How I learnt to date after my abusive relationship

http://www.bbc.co.uk/bbcthree/article/ea28534d-6b5f-4b16-b139-10bb13b0ef98

Life after my abusive relationship was weird and challenging. Despite the relief I felt after leaving my ex, I was emotionally drained, insecure and, frankly, terrified of falling in love again.

 

When I first met him, he treated me like a princess, telling me how much he loved me and wanted to marry me. But, after a few months of pure bliss, he started to change.

One day he left me a to-do list, saying things like ‘clean the floor’ and ‘do my laundry’. I assumed it was a joke but when I mentioned it to him, he said it wasn’t. After the initial shock, I said to myself that it wasn’t a big deal and just did it.

 

A few weeks later he started making comments about my weight. He knew that being a model, keeping fit was an important part of my job, and he told me I’d lose my job if I didn’t watch what I ate. I was a size 6 at the time, but I ended up dieting.

 

He frequently told me I would never amount to anything and that I wasn’t smart enough to be a writer – a passion of mine. He stopped letting me see my guy friends – even a gay friend – and when we weren’t together, he demanded to see photos of every outfit I wore in case it was too revealing.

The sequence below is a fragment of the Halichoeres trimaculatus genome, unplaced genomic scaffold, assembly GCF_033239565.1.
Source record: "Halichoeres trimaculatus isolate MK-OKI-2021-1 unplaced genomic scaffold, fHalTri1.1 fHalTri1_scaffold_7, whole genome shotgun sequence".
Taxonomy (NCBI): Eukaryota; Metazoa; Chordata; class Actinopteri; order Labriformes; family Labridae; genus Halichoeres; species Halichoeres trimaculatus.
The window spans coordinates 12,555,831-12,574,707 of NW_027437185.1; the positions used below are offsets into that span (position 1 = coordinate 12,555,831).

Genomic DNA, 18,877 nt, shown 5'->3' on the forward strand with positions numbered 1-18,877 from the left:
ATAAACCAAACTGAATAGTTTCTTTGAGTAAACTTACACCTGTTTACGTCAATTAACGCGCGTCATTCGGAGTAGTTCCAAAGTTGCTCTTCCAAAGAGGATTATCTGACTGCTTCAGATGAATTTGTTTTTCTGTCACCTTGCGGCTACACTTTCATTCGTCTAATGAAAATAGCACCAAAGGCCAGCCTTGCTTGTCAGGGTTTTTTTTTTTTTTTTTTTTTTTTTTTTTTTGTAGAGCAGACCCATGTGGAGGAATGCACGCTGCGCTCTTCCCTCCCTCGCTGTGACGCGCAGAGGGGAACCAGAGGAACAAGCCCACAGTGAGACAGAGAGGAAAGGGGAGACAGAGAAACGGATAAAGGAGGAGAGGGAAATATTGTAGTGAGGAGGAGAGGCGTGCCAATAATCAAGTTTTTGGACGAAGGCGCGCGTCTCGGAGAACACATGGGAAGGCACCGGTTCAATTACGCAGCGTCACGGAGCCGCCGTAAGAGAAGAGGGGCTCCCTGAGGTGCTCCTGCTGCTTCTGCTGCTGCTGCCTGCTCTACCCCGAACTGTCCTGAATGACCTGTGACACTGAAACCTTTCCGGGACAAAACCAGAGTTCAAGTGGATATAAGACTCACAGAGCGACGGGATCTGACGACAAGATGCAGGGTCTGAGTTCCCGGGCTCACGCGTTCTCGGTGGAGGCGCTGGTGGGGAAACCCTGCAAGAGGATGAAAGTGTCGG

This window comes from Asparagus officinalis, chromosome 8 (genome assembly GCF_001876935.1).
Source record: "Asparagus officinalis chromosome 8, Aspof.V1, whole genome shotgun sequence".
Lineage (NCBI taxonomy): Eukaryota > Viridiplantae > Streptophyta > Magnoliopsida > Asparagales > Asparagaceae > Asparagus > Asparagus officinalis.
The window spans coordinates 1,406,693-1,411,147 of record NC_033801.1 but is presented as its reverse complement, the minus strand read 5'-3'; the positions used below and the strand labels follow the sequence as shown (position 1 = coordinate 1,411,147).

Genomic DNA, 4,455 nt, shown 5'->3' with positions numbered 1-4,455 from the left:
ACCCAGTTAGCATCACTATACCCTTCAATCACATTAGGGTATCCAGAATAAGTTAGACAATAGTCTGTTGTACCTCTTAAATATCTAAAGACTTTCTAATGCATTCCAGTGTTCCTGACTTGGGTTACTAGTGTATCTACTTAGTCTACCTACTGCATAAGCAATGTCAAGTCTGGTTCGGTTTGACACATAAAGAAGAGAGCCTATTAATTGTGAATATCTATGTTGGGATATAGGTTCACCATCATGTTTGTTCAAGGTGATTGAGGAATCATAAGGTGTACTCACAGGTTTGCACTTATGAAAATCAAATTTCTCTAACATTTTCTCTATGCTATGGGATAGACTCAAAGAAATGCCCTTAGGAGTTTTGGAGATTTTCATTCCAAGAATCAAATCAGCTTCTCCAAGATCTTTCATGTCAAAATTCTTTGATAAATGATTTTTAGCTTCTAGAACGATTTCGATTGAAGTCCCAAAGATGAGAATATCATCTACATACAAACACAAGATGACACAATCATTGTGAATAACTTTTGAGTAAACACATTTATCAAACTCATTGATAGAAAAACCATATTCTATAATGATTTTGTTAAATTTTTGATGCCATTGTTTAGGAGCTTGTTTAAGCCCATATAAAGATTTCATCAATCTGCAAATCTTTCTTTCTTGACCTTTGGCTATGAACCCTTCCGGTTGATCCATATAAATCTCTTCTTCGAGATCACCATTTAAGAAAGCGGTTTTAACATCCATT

One day it got physical. I’d taken on a lingerie modelling gig and when he found out, he went mad. He smashed my laptop, and then went for me. He dragged me by my hair and strangled me. I just couldn’t believe it was happening. I eventually managed to escape and drove to my parents’ house. But by the time I got there, I had changed my mind. I decided it was my fault for not having asked him before taking the job. He loved me, and I couldn’t live without him. I drove back to him and asked for his forgiveness.

He never said sorry – he would just console me with sex. If I asked him why he’d done something, he’d say that I’d made him do it. I started to believe that I was as worthless as he said I was, and if any of my friends questioned his behaviour, I pushed them away.

 Deep down I knew it wasn’t right. But I was so in love with him, and so desperate to make it work that I was in total denial.

 

That all changed when I found out that he’d cheated on me. It was the final trigger – if he didn’t love me enough to stay loyal, why was I putting up with all the abuse? I left him. My bruises slowly disappeared, but the mental scars did not. I was a shell of my former self. I felt lost, anxious, and struggled to get out of bed.

 

His words still played in my mind, and I had to consciously remind myself that I wasn’t “fat”, or “stupid”. I would often wake up in a cold sweat after having nightmares that I’d gone back to him. I didn’t even consider dating other people. My self-esteem was so low I assumed I’d be alone forever.